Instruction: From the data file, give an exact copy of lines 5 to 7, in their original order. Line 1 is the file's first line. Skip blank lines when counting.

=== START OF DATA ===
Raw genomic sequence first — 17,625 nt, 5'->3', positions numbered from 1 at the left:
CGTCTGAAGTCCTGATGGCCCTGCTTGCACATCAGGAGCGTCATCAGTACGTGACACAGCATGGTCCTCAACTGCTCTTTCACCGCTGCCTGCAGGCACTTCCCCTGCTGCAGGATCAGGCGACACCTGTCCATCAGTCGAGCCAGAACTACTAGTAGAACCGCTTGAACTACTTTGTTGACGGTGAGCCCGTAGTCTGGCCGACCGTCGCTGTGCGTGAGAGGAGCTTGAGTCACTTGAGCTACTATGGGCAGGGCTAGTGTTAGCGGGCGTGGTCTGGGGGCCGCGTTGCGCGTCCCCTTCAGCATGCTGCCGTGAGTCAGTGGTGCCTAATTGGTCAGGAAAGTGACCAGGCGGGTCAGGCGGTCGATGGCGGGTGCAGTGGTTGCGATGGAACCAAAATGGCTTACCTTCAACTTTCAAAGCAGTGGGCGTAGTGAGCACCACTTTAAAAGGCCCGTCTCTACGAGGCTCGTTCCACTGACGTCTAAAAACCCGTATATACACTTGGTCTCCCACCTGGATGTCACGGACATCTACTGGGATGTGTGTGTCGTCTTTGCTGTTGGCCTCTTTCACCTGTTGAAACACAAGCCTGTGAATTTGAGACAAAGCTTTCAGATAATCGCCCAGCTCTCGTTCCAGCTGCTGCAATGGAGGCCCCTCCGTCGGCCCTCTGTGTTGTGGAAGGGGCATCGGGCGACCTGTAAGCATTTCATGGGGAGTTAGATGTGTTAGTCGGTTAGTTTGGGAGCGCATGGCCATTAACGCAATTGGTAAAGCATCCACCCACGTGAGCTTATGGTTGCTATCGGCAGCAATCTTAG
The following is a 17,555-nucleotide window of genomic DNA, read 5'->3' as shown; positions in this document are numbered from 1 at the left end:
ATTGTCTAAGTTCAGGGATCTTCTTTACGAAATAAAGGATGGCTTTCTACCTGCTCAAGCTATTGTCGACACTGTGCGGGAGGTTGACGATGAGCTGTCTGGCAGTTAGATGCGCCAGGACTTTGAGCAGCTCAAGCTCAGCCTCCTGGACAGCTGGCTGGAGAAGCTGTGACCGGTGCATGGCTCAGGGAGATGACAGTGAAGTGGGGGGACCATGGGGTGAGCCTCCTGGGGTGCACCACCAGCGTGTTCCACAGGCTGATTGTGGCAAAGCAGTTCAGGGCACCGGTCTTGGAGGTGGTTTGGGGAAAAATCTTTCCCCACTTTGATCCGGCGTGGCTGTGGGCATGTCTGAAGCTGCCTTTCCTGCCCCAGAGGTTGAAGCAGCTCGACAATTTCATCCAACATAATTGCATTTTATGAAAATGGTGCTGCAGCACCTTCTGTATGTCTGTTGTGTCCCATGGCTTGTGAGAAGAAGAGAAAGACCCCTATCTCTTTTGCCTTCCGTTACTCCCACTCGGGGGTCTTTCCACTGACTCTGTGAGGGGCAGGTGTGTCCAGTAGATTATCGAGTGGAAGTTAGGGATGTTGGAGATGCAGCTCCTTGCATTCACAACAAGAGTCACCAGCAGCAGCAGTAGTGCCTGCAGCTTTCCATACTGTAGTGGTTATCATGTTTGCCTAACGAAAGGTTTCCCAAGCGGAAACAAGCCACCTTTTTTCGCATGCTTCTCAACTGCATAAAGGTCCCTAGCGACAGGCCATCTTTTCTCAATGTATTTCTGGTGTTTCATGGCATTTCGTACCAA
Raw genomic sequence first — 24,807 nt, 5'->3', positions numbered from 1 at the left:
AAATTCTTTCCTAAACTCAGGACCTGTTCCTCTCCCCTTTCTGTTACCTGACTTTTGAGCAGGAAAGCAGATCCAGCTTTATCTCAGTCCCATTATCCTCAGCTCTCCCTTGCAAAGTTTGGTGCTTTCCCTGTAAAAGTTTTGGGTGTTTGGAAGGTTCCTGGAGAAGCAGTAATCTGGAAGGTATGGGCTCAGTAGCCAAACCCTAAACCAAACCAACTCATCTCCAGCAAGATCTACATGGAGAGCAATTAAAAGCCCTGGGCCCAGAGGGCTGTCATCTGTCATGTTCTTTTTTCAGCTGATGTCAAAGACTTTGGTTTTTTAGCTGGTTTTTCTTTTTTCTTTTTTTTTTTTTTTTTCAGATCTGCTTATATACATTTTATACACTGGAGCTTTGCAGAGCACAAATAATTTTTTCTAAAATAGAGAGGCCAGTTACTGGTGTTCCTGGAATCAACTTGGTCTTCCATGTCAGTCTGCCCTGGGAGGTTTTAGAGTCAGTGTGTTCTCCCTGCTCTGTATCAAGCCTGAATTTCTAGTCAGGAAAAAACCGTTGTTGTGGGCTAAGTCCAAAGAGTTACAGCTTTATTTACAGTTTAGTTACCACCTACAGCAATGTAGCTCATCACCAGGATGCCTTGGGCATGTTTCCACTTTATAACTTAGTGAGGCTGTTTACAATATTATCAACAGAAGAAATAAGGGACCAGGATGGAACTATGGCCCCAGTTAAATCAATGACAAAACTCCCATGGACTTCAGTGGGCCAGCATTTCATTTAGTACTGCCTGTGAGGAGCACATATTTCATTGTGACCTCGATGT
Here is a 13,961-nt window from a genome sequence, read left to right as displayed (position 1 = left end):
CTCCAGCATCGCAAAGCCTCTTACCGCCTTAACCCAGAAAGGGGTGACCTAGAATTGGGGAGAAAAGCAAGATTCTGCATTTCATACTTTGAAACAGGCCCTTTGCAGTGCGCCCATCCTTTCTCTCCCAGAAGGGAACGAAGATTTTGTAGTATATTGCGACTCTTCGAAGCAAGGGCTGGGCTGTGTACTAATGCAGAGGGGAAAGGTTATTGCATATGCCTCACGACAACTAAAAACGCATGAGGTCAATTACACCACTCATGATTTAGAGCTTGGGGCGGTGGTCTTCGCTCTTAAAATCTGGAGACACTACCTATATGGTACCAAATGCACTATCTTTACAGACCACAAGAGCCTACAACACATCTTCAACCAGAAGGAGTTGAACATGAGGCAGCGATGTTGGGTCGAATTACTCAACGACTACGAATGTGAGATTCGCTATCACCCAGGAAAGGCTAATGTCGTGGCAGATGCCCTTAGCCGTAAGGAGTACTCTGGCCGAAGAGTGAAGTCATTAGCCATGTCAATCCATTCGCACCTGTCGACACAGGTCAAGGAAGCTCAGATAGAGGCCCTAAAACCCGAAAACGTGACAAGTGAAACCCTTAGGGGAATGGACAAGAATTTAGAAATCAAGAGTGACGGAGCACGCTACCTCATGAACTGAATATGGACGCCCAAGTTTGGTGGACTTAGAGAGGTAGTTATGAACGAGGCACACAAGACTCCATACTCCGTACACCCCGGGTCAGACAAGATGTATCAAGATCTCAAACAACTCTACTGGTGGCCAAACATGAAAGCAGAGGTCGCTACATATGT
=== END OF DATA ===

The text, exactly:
Raw genomic sequence first — 24,807 nt, 5'->3', positions numbered from 1 at the left:
AAATTCTTTCCTAAACTCAGGACCTGTTCCTCTCCCCTTTCTGTTACCTGACTTTTGAGCAGGAAAGCAGATCCAGCTTTATCTCAGTCCCATTATCCTCAGCTCTCCCTTGCAAAGTTTGGTGCTTTCCCTGTAAAAGTTTTGGGTGTTTGGAAGGTTCCTGGAGAAGCAGTAATCTGGAAGGTATGGGCTCAGTAGCCAAACCCTAAACCAAACCAACTCATCTCCAGCAAGATCTACATGGAGAGCAATTAAAAGCCCTGGGCCCAGAGGGCTGTCATCTGTCATGTTCTTTTTTCAGCTGATGTCAAAGACTTTGGTTTTTTAGCTGGTTTTTCTTTTTTCTTTTTTTTTTTTTTTTTCAGATCTGCTTATATACATTTTATACACTGGAGCTTTGCAGAGCACAAATAATTTTTTCTAAAATAGAGAGGCCAGTTACTGGTGTTCCTGGAATCAACTTGGTCTTCCATGTCAGTCTGCCCTGGGAGGTTTTAGAGTCAGTGTGTTCTCCCTGCTCTGTATCAAGCCTGAATTTCTAGTCAGGAAAAAACCGTTGTTGTGGGCTAAGTCCAAAGAGTTACAGCTTTATTTACAGTTTAGTTACCACCTACAGCAATGTAGCTCATCACCAGGATGCCTTGGGCATGTTTCCACTTTATAACTTAGTGAGGCTGTTTACAATATTATCAACAGAAGAAATAAGGGACCAGGATGGAACTATGGCCCCAGTTAAATCAATGACAAAACTCCCATGGACTTCAGTGGGCCAGCATTTCATTTAGTACTGCCTGTGAGGAGCACATATTTCATTGTGACCTCGATGT
Here is a 13,961-nt window from a genome sequence, read left to right as displayed (position 1 = left end):